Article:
Commentary: Saving Hyflux – stakeholders, patience is vital now

Date: June 18, 2018

First published in Business Times on 18 Jun 2018

WHEN any listed company, let alone one as prominent as water treatment specialists Hyflux, runs into financial problems and applies for court protection, it is only natural for stakeholders to worry about whether they will be able to recover their investments. In Hyflux’s case, apart from its shock announcement on May 22 of a 30-day moratorium on creditors’ claims, the 50,000-plus retail investors, including those holding ordinary shares and perpetual securities (perps) have been hit by an announcement by the trustee for the company’s perps that Hyflux’s failure to pay a coupon due last month constitutes a default event.

This means the trustee can institute proceedings for Hyflux to be wound up if it gets the mandate of perp holders to do so.

The trustee has informed Hyflux that it reserves this right and the rights of perp holders in this regard. As a result, anxiety levels have risen sharply and there is growing clamour for answers.

In such situations, it is also tempting for everyone to adopt an “every man for himself” stance – which is perfectly understandable when phrases like “judicial management” and “bankruptcy proceedings” emerge as potential outcomes.

However, in the view of the Securities Investors Association Singapore (SIAS), pushing individual claims to the fore and petitioning for a winding up would be a hasty mistake that must be avoided.

SIAS has had extensive experience in similar cases in the past which involved financially strapped firms like Ezion and Marco Polo Marine, and believes that what is needed now is for all stakeholders to recognise that it is in everyone’s best interests to, first, grant Hyflux the six-month extension it needs to properly restructure its finances, and second, work together towards saving a company that experts agree is worth saving.

The initial moratorium ends on June 19, at which date the High Court will hear an application from Hyflux to extend protection from creditors’ claims for six more months.
While secured creditors, banks, note holders and the trustee of the perps are well within their rights to apply for a winding up at that point, SIAS urges them not to do so – at least until the company has been given a fair and fighting chance to come up with a decent rescue plan, in the interests of all stakeholders.

Such a plan would invariably involve selling off Hyflux’s main asset, the Tuaspring water desalination and gas turbine power plants and in this connection, it is absolutely critical that Hyflux be given sufficient time to obtain the best possible price.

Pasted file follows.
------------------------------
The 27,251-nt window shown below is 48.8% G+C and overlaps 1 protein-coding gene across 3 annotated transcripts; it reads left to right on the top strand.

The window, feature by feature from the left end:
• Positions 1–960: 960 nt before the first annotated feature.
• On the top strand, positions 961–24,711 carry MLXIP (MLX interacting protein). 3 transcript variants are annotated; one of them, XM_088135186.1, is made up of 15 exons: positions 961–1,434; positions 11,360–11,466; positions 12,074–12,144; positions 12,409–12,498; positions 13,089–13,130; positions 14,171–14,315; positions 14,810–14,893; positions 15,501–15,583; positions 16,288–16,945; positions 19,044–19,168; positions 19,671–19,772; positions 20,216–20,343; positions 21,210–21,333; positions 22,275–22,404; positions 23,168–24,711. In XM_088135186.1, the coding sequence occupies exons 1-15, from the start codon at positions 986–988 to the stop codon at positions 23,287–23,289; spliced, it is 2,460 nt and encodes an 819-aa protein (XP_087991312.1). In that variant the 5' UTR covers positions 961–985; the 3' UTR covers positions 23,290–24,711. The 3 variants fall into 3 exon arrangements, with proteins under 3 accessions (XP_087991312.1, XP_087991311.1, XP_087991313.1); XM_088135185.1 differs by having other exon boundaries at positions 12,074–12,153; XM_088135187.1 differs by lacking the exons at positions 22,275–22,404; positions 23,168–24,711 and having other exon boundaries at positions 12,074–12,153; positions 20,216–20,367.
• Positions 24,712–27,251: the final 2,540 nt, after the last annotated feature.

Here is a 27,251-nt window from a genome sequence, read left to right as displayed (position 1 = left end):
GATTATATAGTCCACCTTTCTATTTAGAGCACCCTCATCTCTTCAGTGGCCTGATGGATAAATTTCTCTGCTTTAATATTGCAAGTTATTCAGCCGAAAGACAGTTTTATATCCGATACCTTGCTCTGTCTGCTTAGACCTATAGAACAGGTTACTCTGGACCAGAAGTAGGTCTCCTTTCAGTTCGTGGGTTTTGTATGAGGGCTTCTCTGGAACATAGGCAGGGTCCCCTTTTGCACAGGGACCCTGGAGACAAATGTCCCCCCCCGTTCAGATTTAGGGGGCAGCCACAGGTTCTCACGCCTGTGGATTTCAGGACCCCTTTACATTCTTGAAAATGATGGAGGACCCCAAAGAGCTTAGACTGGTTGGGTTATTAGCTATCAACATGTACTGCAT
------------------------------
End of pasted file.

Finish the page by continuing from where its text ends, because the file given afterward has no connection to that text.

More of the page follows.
If the sale is rushed, the offers that might be received would likely be on a “fire sale” basis. However, if creditors agree to the six-month extension, the company would then have time to evaluate prospective offers with national water agency PUB and extract maximum value for all stakeholders.

Buyers too, would have more time to evaluate the merits of pitching for Tuaspring, which would then mean more offers from which to choose. We understand that Tuaspring’s book value is S$1.3 billion, while Maybank’s secured debt is about S$512 million.

If the plants can be sold for anywhere near book value, there would be sufficient funds to repay Maybank, with a decent sum left over for other creditors.

It should also be noted that Hyflux has a few mid-term projects that are nearing completion, the main one being the seawater reverse osmosis plant in Qurayyat in the Sultanate of Oman that is expected to be finished in August.
A six-month extension will cover its completion and help with finances ahead of the completion of the next project, which is the TuasOne waste-to-energy plant in May next year.

If all stakeholders are able to exercise patience for another six months, there is a high chance that Hyflux will be able to meet its obligations and continue as a going concern.
Stakeholders should be aware that the company has agreed to meet them at a townhall gathering to be organised by SIAS in order to address all their worries. This will be scheduled as soon as possible once the June 19 court hearing is completed.

“This is fundamentally a case of a highly promising company which has taken on too much too quickly, without sufficient attention to proper risk management. It is as far as I can see not a case of egregious behaviour or outrageously bad governance . . . this need not be the end or the beginning of the end. It could be a new beginning,” wrote National University of Singapore professor Mak Yuen Teen in a recent article titled “Hyflux is worth trying to save”.

SIAS agrees and calls on all interested parties, banks, and other creditors to set aside their individual claims for the time being, grant the company the six-month extension it seeks and work together in order to save Hyflux, the 50,000 individual investors, and other stakeholders.

David Gerald
Founder, President & CEO
Securities Investors Association (Singapore)